How data protection law helps SMEs protect themselves from attack


Date: 21 May 2019

A small business employee logs into a secure online system designed to protect customer data.As an increasing portion of human activity migrates online, so do businesses. From liaising with clients and advertising products to providing customer support or engaging in online retail, most companies in the UK and elsewhere have some form of online presence - including SMEs.

Selling products and services online can be very profitable, as customers seek out the convenience of online shopping. According to Statista, made more than $5 billion in 2018, while Tesco sold roughly $3.1 billion worth of products online and Argos saw more than $2.3 billion in online sales.

SMEs increasingly see the potential offered by having their own online shop, while also taking advantage of software solutions to help streamline day-to-day operations. However, with an increased digital presence come some dangers. Hackers are out to get as many victims as they can, and British SMEs must be prepared.

Step one: understanding your needs

As more and more data breaches are reported on the news, including worldwide catastrophes like the WannaCry incident that devastated the NHS, keeping data secure has emerged as a top concern for firms of all types. For most businesses, this includes identifying hidden risks they were not aware of, such as rogue databases or compromised users.

In order to draw up a sound cybersecurity policy, every business must first assess its situation and understand what is at stake. This means identifying how much data you hold and where, as well as what types of data. This is important in order to paint an accurate picture of what kind of defences you might need.

If you hold data on the cloud, you will likely require specific protection geared towards cloud computing, while data saved on company computers that are connected to other devices through an internet connection also need special handling. The categories of data that you store and process are of paramount importance.

SMEs active in fields such as healthcare or payments will have to routinely deal with sensitive and personal data like health status or banking details, which call for increased security measures.

Finally, it is important to understand which laws your business is subject to, in order to ensure that you adhere to regulatory requirements. For instance, if the United Kingdom finds itself out of the EU once Brexit fully unfolds, the latest General Data Protection rules will still be directly applicable to UK SMEs serving or monitoring EU-based clients.

They also form part of the UK Data Protection Act 2018, which calls for hefty penalties for companies failing to comply with its requirements. The standard maximum penalty amount is equal to 2% of the company’s total global turnover in the previous year or 10 million Euros, depending on which amount is higher. For the higher maximum amount, these figures rise to 20 million Euros or 4% of the annual turnover respectively.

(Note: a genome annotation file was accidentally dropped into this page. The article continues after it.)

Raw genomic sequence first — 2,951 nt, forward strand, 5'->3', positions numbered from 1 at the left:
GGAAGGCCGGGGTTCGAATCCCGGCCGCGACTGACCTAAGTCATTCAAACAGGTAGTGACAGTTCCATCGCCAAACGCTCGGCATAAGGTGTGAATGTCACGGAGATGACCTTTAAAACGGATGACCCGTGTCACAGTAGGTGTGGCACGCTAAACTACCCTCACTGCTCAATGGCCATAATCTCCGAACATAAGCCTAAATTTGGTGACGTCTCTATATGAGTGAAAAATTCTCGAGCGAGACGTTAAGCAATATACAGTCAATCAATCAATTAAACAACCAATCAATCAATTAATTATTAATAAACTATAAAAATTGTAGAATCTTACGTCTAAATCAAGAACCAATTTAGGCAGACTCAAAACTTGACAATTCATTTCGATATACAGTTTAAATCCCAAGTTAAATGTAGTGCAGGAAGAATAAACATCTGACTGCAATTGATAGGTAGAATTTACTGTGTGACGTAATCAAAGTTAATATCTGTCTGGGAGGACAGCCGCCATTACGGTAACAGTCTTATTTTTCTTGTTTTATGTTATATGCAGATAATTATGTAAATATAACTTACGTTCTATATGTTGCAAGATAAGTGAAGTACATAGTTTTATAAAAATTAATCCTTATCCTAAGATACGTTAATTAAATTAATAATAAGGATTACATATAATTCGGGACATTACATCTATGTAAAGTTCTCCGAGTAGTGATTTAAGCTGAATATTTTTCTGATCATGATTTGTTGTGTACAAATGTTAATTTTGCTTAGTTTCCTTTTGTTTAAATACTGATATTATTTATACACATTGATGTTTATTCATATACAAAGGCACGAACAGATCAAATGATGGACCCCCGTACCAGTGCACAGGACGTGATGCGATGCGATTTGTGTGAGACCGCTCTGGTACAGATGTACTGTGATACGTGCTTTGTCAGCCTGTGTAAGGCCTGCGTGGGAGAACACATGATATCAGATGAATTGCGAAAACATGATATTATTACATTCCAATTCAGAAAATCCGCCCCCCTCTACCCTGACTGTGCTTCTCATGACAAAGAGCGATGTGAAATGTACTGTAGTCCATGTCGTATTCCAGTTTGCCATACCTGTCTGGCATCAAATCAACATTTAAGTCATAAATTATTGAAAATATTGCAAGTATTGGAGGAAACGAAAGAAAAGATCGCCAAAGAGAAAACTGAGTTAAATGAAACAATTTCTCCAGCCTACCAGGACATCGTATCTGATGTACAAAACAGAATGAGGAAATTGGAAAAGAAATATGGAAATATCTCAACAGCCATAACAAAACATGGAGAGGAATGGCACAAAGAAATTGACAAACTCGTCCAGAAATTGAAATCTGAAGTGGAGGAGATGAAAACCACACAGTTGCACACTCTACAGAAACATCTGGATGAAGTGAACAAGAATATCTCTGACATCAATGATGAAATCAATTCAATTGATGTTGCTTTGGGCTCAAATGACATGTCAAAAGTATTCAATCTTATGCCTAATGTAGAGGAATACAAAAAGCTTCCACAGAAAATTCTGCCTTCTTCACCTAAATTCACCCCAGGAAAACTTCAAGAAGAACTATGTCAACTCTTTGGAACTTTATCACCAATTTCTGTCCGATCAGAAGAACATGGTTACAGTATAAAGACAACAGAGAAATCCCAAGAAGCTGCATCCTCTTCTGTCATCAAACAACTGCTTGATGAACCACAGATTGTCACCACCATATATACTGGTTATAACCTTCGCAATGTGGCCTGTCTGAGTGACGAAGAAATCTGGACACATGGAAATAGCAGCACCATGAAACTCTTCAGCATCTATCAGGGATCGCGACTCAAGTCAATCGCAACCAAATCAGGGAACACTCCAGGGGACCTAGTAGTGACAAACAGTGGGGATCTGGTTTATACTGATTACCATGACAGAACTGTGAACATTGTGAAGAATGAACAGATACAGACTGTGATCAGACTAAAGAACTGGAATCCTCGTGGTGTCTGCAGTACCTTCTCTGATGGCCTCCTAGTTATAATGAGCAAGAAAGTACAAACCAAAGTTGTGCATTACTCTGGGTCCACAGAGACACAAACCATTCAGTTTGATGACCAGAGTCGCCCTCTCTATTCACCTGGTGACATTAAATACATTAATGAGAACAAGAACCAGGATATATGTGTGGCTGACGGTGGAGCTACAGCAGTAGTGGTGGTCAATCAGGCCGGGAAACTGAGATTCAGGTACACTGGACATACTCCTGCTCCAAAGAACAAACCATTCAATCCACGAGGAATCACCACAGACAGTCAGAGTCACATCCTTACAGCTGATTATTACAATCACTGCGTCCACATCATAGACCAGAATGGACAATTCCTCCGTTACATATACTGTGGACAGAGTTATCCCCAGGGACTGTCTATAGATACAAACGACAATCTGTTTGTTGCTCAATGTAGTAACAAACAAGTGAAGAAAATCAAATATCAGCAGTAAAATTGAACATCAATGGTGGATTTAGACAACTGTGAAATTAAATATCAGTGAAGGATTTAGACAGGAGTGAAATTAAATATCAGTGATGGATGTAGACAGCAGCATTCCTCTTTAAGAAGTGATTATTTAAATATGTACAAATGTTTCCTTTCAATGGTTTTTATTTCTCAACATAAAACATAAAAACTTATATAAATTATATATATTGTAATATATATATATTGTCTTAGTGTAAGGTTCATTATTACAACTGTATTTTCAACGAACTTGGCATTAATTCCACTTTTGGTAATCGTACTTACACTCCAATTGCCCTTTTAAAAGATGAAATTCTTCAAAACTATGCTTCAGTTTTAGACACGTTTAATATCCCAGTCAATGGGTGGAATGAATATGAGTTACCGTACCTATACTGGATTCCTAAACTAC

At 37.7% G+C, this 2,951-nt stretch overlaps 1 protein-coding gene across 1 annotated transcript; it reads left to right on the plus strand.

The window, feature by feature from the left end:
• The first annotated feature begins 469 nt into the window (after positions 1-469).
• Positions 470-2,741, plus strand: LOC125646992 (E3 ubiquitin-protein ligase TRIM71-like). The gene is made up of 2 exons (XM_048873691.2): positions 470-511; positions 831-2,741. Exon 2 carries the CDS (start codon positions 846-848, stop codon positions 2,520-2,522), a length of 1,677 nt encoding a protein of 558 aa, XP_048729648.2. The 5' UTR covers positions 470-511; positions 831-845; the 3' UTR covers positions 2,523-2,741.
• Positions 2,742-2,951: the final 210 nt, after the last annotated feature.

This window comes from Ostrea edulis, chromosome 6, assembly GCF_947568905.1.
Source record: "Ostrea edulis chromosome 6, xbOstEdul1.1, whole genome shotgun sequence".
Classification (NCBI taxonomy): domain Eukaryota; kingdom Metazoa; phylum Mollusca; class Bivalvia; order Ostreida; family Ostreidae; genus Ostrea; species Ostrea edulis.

Compliance will in practice mean taking extra cautions and vetting thoroughly everyone you work with when they handle data on your behalf - so most businesses need to make sure they have drawn up service level agreements with their providers.

Where attacks come from, and how to prevent them

According to research published on Fortune, China, Russia and Iran are the sources of the most cyber threats when it comes to US businesses. This can be easily explained when we examine the tension between these countries and the US, which makes cyberwarfare a tool for both sides.

In this battle, local businesses and SMEs are often caught in the crossfire, as foreign hackers are keen to learn their trade secrets, gain access to valuable IP or simply disrupt the smooth economic lifecycle of an adversary. The same holds true for UK businesses, as China holds the first spot worldwide in terms of telnet hacker attacks, intended to dupe victims into downloading malware.

As reported, a whopping 27% of telnet attacks come from China. This means that UK businesses must prepare to fend off a variety of attackers - often targeting them through sophisticated means from very far away.

SMEs are far from safe, as has been proven. Attacking small and medium-sized businesses is an essential part of every hacker’s strategy, whether they intend to extort money from them or simply use them as a means to an end - to gain access to client info or as a springboard to launch further attacks.

Against this setting, it is essential that cybersecurity issues must be addressed top-down in any company. Having experienced IT staff on board is crucial, as is educating every single employee on the dangers of cybercrime and how to avoid falling victim to it. This is especially important when it comes to stealthy attacks like phishing scams, which usually find their way in through low-level employees.

Yet company directors must also be up to scratch - particularly since they will be the ones drawing up the company’s policy as well as facing the backlash from a data breach. Establishing a comprehensive cybersecurity policy and disseminating it through a company handbook, regular employee training and specialised contracts with suppliers and staff is necessary to properly safeguard your data.

This policy should cover every aspect of cybersecurity, from implementing preventive technical measures such as anti-malware software or data masking to setting up an incident response plan to mitigate breaches as quickly as possible.

In an increasingly digital world, rigorous attention to data security is no longer “going the extra mile” - it's fundamental for every business.

Copyright © 2019 Article was written by Jamie Heap

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